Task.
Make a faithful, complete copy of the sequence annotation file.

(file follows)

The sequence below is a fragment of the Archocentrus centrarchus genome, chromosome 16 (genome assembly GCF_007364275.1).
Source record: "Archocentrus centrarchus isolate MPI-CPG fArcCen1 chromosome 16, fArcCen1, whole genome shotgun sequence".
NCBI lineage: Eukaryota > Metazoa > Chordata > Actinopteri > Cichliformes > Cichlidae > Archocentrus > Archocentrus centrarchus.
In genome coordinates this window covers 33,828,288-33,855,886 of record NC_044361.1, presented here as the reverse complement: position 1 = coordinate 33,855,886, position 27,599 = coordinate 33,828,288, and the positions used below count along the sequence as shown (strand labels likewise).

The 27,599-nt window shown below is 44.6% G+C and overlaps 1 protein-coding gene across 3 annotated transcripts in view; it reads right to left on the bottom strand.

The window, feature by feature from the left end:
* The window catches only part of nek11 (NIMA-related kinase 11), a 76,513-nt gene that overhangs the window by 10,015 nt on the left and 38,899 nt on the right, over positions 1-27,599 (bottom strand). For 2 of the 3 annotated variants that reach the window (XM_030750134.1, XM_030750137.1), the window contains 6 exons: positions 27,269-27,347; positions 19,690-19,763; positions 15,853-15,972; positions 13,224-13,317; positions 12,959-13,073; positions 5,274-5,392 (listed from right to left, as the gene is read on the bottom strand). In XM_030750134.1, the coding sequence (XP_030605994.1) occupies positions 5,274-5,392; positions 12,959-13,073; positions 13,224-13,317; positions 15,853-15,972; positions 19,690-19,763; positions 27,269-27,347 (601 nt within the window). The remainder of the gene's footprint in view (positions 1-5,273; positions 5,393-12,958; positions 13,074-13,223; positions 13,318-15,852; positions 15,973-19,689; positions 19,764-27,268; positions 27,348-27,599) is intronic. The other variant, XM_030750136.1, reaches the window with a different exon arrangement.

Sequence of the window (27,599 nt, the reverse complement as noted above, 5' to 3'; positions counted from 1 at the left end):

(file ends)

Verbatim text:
The sequence below is a fragment of the Archocentrus centrarchus genome, chromosome 16 (genome assembly GCF_007364275.1).
Source record: "Archocentrus centrarchus isolate MPI-CPG fArcCen1 chromosome 16, fArcCen1, whole genome shotgun sequence".
NCBI lineage: Eukaryota > Metazoa > Chordata > Actinopteri > Cichliformes > Cichlidae > Archocentrus > Archocentrus centrarchus.
In genome coordinates this window covers 33,828,288-33,855,886 of record NC_044361.1, presented here as the reverse complement: position 1 = coordinate 33,855,886, position 27,599 = coordinate 33,828,288, and the positions used below count along the sequence as shown (strand labels likewise).

The 27,599-nt window shown below is 44.6% G+C and overlaps 1 protein-coding gene across 3 annotated transcripts in view; it reads right to left on the bottom strand.

The window, feature by feature from the left end:
* The window catches only part of nek11 (NIMA-related kinase 11), a 76,513-nt gene that overhangs the window by 10,015 nt on the left and 38,899 nt on the right, over positions 1-27,599 (bottom strand). For 2 of the 3 annotated variants that reach the window (XM_030750134.1, XM_030750137.1), the window contains 6 exons: positions 27,269-27,347; positions 19,690-19,763; positions 15,853-15,972; positions 13,224-13,317; positions 12,959-13,073; positions 5,274-5,392 (listed from right to left, as the gene is read on the bottom strand). In XM_030750134.1, the coding sequence (XP_030605994.1) occupies positions 5,274-5,392; positions 12,959-13,073; positions 13,224-13,317; positions 15,853-15,972; positions 19,690-19,763; positions 27,269-27,347 (601 nt within the window). The remainder of the gene's footprint in view (positions 1-5,273; positions 5,393-12,958; positions 13,074-13,223; positions 13,318-15,852; positions 15,973-19,689; positions 19,764-27,268; positions 27,348-27,599) is intronic. The other variant, XM_030750136.1, reaches the window with a different exon arrangement.

Sequence of the window (27,599 nt, the reverse complement as noted above, 5' to 3'; positions counted from 1 at the left end):